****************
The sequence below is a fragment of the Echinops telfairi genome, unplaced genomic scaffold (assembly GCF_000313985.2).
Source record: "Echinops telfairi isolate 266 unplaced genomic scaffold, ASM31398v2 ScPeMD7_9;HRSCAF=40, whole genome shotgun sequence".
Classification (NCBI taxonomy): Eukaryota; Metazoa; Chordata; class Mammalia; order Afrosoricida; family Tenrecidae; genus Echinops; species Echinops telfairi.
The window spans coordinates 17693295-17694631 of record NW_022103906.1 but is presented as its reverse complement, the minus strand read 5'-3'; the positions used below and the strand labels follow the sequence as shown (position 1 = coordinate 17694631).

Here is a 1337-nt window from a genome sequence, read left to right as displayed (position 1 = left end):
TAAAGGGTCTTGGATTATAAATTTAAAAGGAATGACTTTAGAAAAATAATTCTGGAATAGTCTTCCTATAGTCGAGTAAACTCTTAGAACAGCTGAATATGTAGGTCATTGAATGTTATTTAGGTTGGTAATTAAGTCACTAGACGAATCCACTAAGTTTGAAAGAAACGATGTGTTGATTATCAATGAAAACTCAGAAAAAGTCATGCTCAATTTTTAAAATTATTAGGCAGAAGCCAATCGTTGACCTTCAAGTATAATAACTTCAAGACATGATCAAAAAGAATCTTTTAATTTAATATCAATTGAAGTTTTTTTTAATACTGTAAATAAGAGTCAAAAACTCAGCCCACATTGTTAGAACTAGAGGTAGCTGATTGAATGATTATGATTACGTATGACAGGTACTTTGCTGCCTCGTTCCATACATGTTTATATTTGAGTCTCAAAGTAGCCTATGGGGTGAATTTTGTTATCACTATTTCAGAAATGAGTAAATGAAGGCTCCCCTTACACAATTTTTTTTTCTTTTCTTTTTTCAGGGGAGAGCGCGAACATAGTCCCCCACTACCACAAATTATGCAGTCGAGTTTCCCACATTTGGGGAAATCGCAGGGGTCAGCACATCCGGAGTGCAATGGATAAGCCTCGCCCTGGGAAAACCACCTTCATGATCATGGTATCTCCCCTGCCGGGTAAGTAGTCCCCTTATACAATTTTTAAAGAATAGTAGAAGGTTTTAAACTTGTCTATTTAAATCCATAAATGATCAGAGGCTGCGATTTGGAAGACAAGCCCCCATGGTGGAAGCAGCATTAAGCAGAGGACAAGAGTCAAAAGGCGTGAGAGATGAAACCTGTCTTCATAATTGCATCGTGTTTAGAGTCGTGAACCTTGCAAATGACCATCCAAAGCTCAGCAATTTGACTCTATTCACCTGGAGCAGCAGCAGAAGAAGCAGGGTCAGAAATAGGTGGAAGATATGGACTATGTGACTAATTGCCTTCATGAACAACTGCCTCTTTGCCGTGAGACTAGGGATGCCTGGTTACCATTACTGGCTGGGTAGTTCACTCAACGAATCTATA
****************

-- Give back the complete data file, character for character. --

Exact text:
The sequence below is a fragment of the Echinops telfairi genome, unplaced genomic scaffold (assembly GCF_000313985.2).
Source record: "Echinops telfairi isolate 266 unplaced genomic scaffold, ASM31398v2 ScPeMD7_9;HRSCAF=40, whole genome shotgun sequence".
Classification (NCBI taxonomy): Eukaryota; Metazoa; Chordata; class Mammalia; order Afrosoricida; family Tenrecidae; genus Echinops; species Echinops telfairi.
The window spans coordinates 17693295-17694631 of record NW_022103906.1 but is presented as its reverse complement, the minus strand read 5'-3'; the positions used below and the strand labels follow the sequence as shown (position 1 = coordinate 17694631).

Here is a 1337-nt window from a genome sequence, read left to right as displayed (position 1 = left end):
TAAAGGGTCTTGGATTATAAATTTAAAAGGAATGACTTTAGAAAAATAATTCTGGAATAGTCTTCCTATAGTCGAGTAAACTCTTAGAACAGCTGAATATGTAGGTCATTGAATGTTATTTAGGTTGGTAATTAAGTCACTAGACGAATCCACTAAGTTTGAAAGAAACGATGTGTTGATTATCAATGAAAACTCAGAAAAAGTCATGCTCAATTTTTAAAATTATTAGGCAGAAGCCAATCGTTGACCTTCAAGTATAATAACTTCAAGACATGATCAAAAAGAATCTTTTAATTTAATATCAATTGAAGTTTTTTTTAATACTGTAAATAAGAGTCAAAAACTCAGCCCACATTGTTAGAACTAGAGGTAGCTGATTGAATGATTATGATTACGTATGACAGGTACTTTGCTGCCTCGTTCCATACATGTTTATATTTGAGTCTCAAAGTAGCCTATGGGGTGAATTTTGTTATCACTATTTCAGAAATGAGTAAATGAAGGCTCCCCTTACACAATTTTTTTTTCTTTTCTTTTTTCAGGGGAGAGCGCGAACATAGTCCCCCACTACCACAAATTATGCAGTCGAGTTTCCCACATTTGGGGAAATCGCAGGGGTCAGCACATCCGGAGTGCAATGGATAAGCCTCGCCCTGGGAAAACCACCTTCATGATCATGGTATCTCCCCTGCCGGGTAAGTAGTCCCCTTATACAATTTTTAAAGAATAGTAGAAGGTTTTAAACTTGTCTATTTAAATCCATAAATGATCAGAGGCTGCGATTTGGAAGACAAGCCCCCATGGTGGAAGCAGCATTAAGCAGAGGACAAGAGTCAAAAGGCGTGAGAGATGAAACCTGTCTTCATAATTGCATCGTGTTTAGAGTCGTGAACCTTGCAAATGACCATCCAAAGCTCAGCAATTTGACTCTATTCACCTGGAGCAGCAGCAGAAGAAGCAGGGTCAGAAATAGGTGGAAGATATGGACTATGTGACTAATTGCCTTCATGAACAACTGCCTCTTTGCCGTGAGACTAGGGATGCCTGGTTACCATTACTGGCTGGGTAGTTCACTCAACGAATCTATA